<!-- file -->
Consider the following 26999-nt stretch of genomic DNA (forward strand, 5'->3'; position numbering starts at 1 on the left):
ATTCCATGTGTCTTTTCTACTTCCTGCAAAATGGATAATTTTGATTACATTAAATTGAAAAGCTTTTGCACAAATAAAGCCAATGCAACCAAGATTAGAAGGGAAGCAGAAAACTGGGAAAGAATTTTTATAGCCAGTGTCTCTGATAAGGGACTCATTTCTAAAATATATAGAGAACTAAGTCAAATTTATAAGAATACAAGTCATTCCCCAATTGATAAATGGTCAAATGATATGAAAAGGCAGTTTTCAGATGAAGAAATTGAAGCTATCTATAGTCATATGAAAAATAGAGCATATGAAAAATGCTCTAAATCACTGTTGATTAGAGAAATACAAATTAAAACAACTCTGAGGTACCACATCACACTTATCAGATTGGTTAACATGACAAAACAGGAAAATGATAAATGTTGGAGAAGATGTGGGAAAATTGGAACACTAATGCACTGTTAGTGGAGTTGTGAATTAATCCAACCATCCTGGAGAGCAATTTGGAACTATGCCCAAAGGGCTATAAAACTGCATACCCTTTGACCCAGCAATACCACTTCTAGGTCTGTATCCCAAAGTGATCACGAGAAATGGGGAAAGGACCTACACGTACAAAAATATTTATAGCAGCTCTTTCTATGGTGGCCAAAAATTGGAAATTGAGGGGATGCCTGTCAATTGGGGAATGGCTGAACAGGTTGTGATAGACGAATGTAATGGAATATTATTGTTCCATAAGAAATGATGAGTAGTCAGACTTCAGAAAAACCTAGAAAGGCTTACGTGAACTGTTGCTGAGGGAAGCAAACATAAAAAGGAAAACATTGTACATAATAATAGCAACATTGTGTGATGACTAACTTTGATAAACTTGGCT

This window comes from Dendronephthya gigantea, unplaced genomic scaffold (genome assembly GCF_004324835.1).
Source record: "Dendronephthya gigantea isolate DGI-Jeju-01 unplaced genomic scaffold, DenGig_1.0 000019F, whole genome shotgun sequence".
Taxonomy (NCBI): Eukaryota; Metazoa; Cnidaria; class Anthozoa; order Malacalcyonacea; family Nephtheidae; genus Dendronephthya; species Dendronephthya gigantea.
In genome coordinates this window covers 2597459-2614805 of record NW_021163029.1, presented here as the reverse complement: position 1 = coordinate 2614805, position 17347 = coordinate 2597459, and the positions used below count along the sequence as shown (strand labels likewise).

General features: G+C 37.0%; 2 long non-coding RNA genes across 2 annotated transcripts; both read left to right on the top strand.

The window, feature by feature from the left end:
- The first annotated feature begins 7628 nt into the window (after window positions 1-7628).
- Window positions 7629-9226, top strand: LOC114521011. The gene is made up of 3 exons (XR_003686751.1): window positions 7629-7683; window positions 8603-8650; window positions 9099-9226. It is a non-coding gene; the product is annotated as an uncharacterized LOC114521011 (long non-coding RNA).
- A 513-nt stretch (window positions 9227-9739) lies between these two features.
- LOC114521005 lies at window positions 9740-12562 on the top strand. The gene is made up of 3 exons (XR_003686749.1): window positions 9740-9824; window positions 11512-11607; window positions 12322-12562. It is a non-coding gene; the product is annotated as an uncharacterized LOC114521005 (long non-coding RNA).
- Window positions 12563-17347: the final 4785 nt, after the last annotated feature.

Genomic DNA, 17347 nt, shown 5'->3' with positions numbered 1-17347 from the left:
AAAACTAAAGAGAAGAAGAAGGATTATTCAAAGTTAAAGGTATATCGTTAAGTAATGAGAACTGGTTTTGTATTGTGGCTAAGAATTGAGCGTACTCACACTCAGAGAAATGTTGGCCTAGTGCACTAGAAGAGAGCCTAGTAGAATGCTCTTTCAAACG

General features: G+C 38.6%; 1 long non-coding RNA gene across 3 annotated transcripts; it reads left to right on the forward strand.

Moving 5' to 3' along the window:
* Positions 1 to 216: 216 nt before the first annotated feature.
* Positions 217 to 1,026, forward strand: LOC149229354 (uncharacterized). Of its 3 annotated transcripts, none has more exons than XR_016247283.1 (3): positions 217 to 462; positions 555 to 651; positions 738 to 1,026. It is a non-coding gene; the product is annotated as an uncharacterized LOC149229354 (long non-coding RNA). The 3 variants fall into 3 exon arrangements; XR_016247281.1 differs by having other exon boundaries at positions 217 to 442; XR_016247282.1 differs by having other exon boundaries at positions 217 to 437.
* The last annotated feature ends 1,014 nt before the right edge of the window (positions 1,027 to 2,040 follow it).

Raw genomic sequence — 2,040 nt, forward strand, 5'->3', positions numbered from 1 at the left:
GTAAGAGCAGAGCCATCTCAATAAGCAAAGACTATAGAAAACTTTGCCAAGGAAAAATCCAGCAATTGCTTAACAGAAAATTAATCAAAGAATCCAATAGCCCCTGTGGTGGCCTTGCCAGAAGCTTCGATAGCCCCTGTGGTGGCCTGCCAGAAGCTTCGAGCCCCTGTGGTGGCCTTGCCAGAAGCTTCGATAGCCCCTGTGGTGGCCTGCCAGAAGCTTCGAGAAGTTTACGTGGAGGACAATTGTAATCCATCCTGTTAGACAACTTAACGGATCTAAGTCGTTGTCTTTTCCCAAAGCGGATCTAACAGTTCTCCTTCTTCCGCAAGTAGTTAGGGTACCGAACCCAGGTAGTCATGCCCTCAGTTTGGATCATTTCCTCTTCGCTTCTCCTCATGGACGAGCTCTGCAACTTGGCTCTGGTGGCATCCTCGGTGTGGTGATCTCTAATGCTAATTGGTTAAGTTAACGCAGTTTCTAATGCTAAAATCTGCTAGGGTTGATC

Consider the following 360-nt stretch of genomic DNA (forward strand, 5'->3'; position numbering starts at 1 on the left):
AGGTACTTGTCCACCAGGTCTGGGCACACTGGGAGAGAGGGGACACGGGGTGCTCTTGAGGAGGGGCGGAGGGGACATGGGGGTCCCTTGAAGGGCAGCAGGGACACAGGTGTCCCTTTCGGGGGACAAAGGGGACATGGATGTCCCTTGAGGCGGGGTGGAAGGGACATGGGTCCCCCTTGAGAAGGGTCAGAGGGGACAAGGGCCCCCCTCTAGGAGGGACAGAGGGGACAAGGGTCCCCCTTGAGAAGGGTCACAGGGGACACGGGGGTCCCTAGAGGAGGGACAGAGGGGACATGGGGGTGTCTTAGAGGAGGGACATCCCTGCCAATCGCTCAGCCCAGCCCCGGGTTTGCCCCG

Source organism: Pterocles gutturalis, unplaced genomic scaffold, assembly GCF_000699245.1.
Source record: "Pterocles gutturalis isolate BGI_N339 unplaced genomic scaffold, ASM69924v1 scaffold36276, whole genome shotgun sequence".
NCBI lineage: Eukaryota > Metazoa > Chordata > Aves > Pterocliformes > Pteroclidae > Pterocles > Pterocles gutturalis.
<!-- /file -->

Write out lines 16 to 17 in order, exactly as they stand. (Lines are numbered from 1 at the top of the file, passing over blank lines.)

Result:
General features: G+C 38.6%; 1 long non-coding RNA gene across 3 annotated transcripts; it reads left to right on the forward strand.

Moving 5' to 3' along the window: